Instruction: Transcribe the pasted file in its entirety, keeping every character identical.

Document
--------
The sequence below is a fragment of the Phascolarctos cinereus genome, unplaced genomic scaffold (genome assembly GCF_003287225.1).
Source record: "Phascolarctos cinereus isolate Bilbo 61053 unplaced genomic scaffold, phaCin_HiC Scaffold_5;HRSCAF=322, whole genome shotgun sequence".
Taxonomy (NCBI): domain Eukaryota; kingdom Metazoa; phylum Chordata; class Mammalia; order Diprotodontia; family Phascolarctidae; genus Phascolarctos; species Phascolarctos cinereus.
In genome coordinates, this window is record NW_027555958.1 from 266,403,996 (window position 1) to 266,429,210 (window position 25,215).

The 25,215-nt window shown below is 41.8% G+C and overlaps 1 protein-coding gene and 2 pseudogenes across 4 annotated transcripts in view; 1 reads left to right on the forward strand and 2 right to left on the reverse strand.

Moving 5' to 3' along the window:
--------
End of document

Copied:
The sequence below is a fragment of the Phascolarctos cinereus genome, unplaced genomic scaffold (genome assembly GCF_003287225.1).
Source record: "Phascolarctos cinereus isolate Bilbo 61053 unplaced genomic scaffold, phaCin_HiC Scaffold_5;HRSCAF=322, whole genome shotgun sequence".
Taxonomy (NCBI): domain Eukaryota; kingdom Metazoa; phylum Chordata; class Mammalia; order Diprotodontia; family Phascolarctidae; genus Phascolarctos; species Phascolarctos cinereus.
In genome coordinates, this window is record NW_027555958.1 from 266,403,996 (window position 1) to 266,429,210 (window position 25,215).

The 25,215-nt window shown below is 41.8% G+C and overlaps 1 protein-coding gene and 2 pseudogenes across 4 annotated transcripts in view; 1 reads left to right on the forward strand and 2 right to left on the reverse strand.

Moving 5' to 3' along the window: